Donald Trump gazed out at his business brethren — home builders assembled at the Fontainebleau Hotel in Miami Beach on Thursday — and reminisced.
“My father built houses, and he did it beautiful,” he said. “He’d go up to the houses, and he’d check for nails. And, see, the bigger companies don’t do this. But the individual guys, that do one or two or eight or 10 houses a year. ...”
A few minutes later, still talking about the nitty-gritty of home construction, the Republican presidential nominee acknowledged he’d gotten a little carried away.
“That wasn’t gonna be part of the speech. I don’t know why I free-wheeled that,” he said. Immediately after, he seemed to summon an answer: “Because I’m so comfortable.”
A subdued Trump showed up to the National Association of Home Builders conference the morning after a raucous Broward County campaign rally Wednesday night. In front of a nonpartisan, buttoned-down audience, Trump found little taste for the red meat he delivers from the stump.
“Wouldn’t it be nice if we could actually get along with Russia?” he floated at one point, to utter silence.
He stuck by his completely unfounded assertion from the night before that his Democratic rival, Hillary Clinton, and President Barack Obama are the “founders” of the terrorist group ISIS.
“They’re the founders,” Trump said. If ISIS were a sports team, he continued, Clinton would be named “most valuable player.”
It was unclear if the laughter from the crowd indicated people thought he was joking.
Trump’s goal was to underscore his economic message about lower taxes and fewer regulations — both well-received points among the builders. Fourteen minutes into his remarks, he got around to his prepared text, but only momentarily.
“I wrote down some notes,” he said. Later, reading off a piece of paper, he said: “Hillary Clinton wants to tax and regulate our economy to death.”
Trump, a man known for frequently suing foes, decried “frivolous lawsuits.”
“A lot of the problems you have are judicial, with litigation, lawsuits and all the problems you have if you build a beautiful house. And sometimes you make mistakes,” he said. “Sometimes you build a lousy house, OK, and they should sue you.”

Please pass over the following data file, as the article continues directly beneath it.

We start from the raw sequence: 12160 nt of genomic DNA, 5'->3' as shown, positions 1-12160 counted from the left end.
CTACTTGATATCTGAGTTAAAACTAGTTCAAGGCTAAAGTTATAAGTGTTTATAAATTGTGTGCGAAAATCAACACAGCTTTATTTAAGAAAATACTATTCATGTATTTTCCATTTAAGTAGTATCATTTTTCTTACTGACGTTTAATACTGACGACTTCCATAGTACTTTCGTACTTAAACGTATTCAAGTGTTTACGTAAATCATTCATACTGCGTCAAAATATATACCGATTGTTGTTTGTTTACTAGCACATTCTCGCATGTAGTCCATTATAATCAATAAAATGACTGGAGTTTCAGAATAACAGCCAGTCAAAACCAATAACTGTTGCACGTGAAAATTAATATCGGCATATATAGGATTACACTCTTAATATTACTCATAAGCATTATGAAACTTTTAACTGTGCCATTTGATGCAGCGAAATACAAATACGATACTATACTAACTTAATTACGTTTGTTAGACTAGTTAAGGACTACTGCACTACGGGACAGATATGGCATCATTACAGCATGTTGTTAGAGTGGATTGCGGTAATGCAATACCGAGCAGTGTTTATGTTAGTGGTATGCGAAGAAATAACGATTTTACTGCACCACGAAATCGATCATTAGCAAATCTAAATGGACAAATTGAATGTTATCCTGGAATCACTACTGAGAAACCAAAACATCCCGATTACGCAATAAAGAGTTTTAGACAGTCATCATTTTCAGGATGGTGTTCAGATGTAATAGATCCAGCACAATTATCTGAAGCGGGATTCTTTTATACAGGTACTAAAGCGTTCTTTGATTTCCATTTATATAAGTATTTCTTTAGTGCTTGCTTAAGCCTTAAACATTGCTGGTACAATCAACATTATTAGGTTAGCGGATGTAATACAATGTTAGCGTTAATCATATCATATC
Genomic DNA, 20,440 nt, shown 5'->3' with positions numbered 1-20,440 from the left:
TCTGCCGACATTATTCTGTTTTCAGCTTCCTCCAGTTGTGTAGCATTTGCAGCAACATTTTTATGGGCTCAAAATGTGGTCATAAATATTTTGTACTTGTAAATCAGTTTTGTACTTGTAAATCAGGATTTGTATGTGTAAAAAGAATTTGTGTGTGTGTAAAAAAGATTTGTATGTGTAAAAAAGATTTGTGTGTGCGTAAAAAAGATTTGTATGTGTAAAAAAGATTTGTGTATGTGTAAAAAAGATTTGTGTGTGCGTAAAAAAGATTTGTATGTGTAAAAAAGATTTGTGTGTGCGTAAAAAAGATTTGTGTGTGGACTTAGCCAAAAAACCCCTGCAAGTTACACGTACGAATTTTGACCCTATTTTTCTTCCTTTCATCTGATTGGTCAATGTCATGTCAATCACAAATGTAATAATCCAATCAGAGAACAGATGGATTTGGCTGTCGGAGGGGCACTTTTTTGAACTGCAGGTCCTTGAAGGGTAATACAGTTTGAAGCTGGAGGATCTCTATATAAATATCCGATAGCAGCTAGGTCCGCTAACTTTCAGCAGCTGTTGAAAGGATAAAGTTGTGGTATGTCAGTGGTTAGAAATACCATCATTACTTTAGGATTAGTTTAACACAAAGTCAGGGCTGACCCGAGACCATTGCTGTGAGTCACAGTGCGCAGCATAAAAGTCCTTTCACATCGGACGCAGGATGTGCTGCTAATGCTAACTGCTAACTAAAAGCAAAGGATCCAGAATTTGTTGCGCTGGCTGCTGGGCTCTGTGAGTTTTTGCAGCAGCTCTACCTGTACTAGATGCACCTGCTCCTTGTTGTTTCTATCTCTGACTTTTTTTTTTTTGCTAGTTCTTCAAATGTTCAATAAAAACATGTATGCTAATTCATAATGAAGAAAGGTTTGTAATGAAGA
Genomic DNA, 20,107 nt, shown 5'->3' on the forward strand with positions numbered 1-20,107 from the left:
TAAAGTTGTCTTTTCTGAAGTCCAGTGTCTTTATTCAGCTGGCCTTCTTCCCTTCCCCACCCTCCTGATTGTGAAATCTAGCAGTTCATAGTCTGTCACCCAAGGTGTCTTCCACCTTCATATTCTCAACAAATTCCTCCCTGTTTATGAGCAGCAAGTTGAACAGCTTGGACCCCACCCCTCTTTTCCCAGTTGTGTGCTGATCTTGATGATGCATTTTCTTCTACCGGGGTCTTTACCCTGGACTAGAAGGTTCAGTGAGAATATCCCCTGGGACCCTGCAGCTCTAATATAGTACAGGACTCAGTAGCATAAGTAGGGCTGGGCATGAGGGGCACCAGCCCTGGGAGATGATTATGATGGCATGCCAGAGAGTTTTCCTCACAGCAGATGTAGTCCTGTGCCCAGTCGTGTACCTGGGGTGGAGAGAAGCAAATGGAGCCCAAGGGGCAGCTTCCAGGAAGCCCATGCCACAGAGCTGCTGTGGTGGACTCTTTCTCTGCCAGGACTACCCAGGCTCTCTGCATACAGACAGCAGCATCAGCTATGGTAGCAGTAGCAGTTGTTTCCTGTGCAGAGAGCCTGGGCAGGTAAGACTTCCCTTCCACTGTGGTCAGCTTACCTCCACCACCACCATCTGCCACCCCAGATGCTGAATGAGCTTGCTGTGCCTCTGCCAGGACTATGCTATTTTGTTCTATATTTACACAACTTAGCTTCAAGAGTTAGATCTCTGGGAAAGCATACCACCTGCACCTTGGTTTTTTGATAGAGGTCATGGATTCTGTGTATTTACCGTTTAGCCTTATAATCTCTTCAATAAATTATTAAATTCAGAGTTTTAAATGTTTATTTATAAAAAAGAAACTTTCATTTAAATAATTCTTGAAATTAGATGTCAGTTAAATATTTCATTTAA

Trump’s appeal was to people flailing in the existing economy: losing income, finding it difficult to buy a house, facing high levels of underemployment and unemployment in minority communities.
His delivery, however, was markedly toned down — even as he mocked Democratic rival Clinton’s energy, leveling a similar criticism to the one he used to devastating effect against former opponent Jeb Bush.
“Her speeches are so short,” Trump said of Clinton. “Go home and go to sleep!”
The builders laughed. One had greeted Trump with a sign that read, “Make Homebuilding Great Again.”
Not all attendees backed Trump, though. Apparently expecting everyone to agree with him, he asked for a raise of hands if anyone couldn’t negotiate a better trade deal than the U.S. government. One man’s arm went up in the air.
“That was very cute, thank you. I’m sure you don’t believe that,” Trump said. “But that’s OK.”
Earlier, Ken Maas, a 70-year-old former builder from Denver who plans to vote for Clinton, said he’s “not sure Trump’s a builder.” He wasn’t speaking metaphorically about politics, either.
“I think he’s a relatively successful businessman, but I’m not sure Trump’s a true builder. He’s a financier,” he said. “One understands construction, and the other puts deals together.”
Jim and Jon Loudermilk, father-and-son builders from Abilene, Texas, intend to vote for Trump because of his business experience.
“Personally, I’m not all that excited about Trump, but I believe he’ll surround himself with knowledgeable people,” said Jim Loudermilk, 69. “My main thing is to preserve the Christian principles in this nation.”